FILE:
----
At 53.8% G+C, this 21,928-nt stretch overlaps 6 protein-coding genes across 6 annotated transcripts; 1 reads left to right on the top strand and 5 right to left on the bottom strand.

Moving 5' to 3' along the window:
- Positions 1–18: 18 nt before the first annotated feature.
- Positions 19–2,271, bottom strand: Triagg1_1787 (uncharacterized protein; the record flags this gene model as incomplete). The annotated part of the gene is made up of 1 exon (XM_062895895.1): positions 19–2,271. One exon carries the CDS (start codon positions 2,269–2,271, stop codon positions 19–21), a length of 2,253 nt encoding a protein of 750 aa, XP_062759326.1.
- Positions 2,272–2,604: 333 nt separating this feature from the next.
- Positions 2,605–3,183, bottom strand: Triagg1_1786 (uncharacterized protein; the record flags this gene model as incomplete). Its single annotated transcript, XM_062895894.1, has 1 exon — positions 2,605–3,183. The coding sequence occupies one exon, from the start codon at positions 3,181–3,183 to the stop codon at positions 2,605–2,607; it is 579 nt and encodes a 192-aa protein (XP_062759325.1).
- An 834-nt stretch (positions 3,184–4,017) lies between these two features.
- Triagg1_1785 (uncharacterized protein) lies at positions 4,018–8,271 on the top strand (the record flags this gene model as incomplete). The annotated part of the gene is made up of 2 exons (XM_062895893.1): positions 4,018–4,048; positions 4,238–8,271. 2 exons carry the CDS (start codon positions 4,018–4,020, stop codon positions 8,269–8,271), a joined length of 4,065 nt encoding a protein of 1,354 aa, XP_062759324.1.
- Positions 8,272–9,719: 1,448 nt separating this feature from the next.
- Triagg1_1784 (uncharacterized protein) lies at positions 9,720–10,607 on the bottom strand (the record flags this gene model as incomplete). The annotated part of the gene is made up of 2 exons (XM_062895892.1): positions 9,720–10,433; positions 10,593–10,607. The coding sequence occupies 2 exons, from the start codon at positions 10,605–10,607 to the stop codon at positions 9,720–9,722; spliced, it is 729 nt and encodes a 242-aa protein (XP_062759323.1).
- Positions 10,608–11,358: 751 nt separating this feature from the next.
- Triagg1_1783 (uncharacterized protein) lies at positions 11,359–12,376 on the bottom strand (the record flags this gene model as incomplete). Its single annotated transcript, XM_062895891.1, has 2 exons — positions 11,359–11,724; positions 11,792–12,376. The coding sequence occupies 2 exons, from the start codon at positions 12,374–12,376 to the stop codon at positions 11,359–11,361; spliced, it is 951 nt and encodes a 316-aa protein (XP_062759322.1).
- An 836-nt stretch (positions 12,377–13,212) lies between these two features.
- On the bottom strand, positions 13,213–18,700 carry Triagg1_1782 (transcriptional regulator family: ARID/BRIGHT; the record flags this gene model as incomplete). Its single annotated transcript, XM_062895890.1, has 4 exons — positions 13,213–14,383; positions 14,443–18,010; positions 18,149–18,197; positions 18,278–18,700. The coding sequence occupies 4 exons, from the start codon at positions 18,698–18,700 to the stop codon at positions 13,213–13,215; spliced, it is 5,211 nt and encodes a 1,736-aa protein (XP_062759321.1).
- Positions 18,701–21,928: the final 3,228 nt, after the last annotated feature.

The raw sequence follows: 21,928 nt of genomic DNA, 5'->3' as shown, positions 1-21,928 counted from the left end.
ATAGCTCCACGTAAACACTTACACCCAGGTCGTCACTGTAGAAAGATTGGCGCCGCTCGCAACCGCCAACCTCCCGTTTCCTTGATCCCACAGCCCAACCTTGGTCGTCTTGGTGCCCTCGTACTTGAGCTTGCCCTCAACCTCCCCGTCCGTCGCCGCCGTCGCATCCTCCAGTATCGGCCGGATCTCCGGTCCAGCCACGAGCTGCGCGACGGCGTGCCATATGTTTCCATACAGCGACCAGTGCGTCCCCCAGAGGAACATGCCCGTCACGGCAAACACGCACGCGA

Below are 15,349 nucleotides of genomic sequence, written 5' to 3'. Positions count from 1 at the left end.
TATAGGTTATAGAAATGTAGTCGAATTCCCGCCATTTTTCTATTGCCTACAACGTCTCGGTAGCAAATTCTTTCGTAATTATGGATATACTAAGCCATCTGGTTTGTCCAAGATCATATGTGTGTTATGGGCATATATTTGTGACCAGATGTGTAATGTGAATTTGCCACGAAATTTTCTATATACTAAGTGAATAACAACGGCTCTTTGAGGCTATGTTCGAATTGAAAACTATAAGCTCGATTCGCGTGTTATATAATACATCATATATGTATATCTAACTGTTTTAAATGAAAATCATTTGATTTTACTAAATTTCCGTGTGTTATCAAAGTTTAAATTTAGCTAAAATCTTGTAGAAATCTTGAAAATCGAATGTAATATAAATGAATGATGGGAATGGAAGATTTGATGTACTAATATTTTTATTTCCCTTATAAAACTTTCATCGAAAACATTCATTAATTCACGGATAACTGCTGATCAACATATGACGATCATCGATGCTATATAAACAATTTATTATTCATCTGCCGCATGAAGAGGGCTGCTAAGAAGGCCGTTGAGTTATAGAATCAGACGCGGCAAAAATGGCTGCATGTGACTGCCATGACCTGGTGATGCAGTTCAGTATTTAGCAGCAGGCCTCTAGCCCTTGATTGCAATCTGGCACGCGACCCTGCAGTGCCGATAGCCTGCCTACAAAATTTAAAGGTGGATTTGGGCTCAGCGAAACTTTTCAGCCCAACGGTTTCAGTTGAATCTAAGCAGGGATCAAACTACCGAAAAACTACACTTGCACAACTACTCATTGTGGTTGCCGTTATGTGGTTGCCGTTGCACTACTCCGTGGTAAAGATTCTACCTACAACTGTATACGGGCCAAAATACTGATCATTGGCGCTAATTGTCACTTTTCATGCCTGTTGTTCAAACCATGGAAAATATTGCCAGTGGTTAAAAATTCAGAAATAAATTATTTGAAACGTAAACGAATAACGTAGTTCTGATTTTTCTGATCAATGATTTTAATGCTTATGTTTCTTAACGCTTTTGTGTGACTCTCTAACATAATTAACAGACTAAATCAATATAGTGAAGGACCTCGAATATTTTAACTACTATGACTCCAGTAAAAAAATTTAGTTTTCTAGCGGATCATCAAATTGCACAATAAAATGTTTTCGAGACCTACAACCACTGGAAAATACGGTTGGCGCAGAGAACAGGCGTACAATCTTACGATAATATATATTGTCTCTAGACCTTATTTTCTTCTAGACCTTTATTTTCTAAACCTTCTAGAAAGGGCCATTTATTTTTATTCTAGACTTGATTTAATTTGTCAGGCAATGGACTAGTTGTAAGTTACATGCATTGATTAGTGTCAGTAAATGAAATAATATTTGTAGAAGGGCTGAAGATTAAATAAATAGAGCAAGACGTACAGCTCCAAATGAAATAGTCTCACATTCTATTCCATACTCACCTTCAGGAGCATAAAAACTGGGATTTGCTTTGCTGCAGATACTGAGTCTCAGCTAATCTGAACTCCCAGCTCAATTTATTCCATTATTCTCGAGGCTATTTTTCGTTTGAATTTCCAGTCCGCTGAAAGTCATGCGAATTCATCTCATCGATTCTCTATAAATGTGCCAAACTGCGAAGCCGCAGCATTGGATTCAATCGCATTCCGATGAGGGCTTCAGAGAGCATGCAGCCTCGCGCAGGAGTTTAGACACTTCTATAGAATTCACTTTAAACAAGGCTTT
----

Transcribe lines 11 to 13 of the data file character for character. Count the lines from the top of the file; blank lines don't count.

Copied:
- Positions 10,608–11,358: 751 nt separating this feature from the next.
- Triagg1_1783 (uncharacterized protein) lies at positions 11,359–12,376 on the bottom strand (the record flags this gene model as incomplete). Its single annotated transcript, XM_062895891.1, has 2 exons — positions 11,359–11,724; positions 11,792–12,376. The coding sequence occupies 2 exons, from the start codon at positions 12,374–12,376 to the stop codon at positions 11,359–11,361; spliced, it is 951 nt and encodes a 316-aa protein (XP_062759322.1).
- An 836-nt stretch (positions 12,377–13,212) lies between these two features.